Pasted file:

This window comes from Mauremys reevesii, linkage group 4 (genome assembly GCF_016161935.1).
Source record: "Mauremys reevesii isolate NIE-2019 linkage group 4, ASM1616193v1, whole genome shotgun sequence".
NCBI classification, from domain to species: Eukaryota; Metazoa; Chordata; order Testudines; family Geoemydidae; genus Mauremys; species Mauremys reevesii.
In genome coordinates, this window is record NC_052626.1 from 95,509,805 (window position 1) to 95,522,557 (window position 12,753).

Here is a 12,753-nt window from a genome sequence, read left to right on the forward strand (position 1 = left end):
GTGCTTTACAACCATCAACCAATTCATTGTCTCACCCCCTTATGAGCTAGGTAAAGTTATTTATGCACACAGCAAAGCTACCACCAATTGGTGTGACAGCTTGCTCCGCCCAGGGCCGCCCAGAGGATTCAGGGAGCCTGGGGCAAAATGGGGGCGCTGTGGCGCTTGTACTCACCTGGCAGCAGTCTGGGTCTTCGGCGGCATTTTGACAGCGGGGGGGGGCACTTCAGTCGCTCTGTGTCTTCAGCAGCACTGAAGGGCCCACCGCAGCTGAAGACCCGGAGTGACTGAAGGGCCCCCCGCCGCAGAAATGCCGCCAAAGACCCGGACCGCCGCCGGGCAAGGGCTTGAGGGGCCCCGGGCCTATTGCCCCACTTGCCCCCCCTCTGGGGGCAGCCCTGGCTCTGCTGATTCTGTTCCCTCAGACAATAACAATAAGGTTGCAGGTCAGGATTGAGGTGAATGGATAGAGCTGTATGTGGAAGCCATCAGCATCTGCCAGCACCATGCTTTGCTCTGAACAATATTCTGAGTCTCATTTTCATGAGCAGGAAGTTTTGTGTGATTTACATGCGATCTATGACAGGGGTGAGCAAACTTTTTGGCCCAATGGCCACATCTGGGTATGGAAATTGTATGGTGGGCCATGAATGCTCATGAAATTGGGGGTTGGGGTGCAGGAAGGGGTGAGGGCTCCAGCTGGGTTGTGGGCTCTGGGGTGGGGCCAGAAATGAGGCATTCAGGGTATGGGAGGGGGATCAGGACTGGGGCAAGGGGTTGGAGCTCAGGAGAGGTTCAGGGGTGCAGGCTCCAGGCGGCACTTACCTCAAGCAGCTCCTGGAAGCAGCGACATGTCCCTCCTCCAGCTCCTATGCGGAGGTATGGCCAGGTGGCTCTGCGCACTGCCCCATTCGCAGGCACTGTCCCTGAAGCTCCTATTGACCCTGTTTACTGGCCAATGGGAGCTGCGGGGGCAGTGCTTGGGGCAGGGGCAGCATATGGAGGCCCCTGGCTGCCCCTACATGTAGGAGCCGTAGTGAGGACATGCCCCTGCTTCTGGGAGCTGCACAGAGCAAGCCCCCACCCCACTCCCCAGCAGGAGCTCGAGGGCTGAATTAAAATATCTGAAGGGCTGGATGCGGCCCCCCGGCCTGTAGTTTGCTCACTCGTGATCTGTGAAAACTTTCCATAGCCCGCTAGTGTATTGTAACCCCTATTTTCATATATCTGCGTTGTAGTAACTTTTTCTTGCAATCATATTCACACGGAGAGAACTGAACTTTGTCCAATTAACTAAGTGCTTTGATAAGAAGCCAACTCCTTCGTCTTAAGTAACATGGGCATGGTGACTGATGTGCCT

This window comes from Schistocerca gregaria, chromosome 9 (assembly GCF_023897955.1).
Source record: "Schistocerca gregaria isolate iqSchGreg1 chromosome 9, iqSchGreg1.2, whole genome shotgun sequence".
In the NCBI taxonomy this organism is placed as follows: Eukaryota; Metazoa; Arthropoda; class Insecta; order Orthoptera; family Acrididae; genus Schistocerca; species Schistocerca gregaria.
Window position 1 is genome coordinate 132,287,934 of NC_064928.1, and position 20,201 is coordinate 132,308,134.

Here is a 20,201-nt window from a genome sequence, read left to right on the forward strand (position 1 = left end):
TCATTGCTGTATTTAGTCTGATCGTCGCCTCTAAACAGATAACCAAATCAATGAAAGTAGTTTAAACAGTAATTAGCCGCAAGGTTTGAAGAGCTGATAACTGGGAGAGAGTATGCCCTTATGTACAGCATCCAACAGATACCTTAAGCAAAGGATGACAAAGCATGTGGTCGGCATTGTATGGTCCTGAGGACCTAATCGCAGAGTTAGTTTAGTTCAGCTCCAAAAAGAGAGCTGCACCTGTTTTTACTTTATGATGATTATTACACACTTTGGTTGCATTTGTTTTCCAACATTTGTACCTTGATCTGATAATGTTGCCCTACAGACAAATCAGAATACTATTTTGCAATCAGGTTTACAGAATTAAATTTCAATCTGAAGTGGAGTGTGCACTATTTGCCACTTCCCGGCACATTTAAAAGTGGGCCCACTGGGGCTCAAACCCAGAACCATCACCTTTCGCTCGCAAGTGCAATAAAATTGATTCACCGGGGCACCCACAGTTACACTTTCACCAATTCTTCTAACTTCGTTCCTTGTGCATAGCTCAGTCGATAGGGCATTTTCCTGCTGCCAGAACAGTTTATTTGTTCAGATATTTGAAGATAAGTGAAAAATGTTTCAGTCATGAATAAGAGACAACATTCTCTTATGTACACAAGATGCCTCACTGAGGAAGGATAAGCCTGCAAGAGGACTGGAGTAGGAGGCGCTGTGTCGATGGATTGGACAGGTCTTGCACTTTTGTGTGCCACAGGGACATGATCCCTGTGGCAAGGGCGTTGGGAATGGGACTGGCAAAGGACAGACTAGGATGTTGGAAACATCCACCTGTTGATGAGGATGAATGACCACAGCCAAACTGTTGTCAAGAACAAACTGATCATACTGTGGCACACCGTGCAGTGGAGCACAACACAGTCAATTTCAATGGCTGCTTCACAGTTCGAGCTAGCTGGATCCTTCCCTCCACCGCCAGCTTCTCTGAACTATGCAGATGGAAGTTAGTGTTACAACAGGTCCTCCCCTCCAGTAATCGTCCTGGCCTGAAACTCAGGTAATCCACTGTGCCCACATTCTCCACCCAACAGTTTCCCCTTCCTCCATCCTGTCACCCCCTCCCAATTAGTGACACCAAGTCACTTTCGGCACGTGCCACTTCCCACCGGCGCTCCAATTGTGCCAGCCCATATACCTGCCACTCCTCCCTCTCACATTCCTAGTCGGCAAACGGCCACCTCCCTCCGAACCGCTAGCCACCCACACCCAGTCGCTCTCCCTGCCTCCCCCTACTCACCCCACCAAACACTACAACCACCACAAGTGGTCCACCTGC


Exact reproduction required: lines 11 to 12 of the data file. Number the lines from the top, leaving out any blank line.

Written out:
Here is a 20,201-nt window from a genome sequence, read left to right on the forward strand (position 1 = left end):
TCATTGCTGTATTTAGTCTGATCGTCGCCTCTAAACAGATAACCAAATCAATGAAAGTAGTTTAAACAGTAATTAGCCGCAAGGTTTGAAGAGCTGATAACTGGGAGAGAGTATGCCCTTATGTACAGCATCCAACAGATACCTTAAGCAAAGGATGACAAAGCATGTGGTCGGCATTGTATGGTCCTGAGGACCTAATCGCAGAGTTAGTTTAGTTCAGCTCCAAAAAGAGAGCTGCACCTGTTTTTACTTTATGATGATTATTACACACTTTGGTTGCATTTGTTTTCCAACATTTGTACCTTGATCTGATAATGTTGCCCTACAGACAAATCAGAATACTATTTTGCAATCAGGTTTACAGAATTAAATTTCAATCTGAAGTGGAGTGTGCACTATTTGCCACTTCCCGGCACATTTAAAAGTGGGCCCACTGGGGCTCAAACCCAGAACCATCACCTTTCGCTCGCAAGTGCAATAAAATTGATTCACCGGGGCACCCACAGTTACACTTTCACCAATTCTTCTAACTTCGTTCCTTGTGCATAGCTCAGTCGATAGGGCATTTTCCTGCTGCCAGAACAGTTTATTTGTTCAGATATTTGAAGATAAGTGAAAAATGTTTCAGTCATGAATAAGAGACAACATTCTCTTATGTACACAAGATGCCTCACTGAGGAAGGATAAGCCTGCAAGAGGACTGGAGTAGGAGGCGCTGTGTCGATGGATTGGACAGGTCTTGCACTTTTGTGTGCCACAGGGACATGATCCCTGTGGCAAGGGCGTTGGGAATGGGACTGGCAAAGGACAGACTAGGATGTTGGAAACATCCACCTGTTGATGAGGATGAATGACCACAGCCAAACTGTTGTCAAGAACAAACTGATCATACTGTGGCACACCGTGCAGTGGAGCACAACACAGTCAATTTCAATGGCTGCTTCACAGTTCGAGCTAGCTGGATCCTTCCCTCCACCGCCAGCTTCTCTGAACTATGCAGATGGAAGTTAGTGTTACAACAGGTCCTCCCCTCCAGTAATCGTCCTGGCCTGAAACTCAGGTAATCCACTGTGCCCACATTCTCCACCCAACAGTTTCCCCTTCCTCCATCCTGTCACCCCCTCCCAATTAGTGACACCAAGTCACTTTCGGCACGTGCCACTTCCCACCGGCGCTCCAATTGTGCCAGCCCATATACCTGCCACTCCTCCCTCTCACATTCCTAGTCGGCAAACGGCCACCTCCCTCCGAACCGCTAGCCACCCACACCCAGTCGCTCTCCCTGCCTCCCCCTACTCACCCCACCAAACACTACAACCACCACAAGTGGTCCACCTGC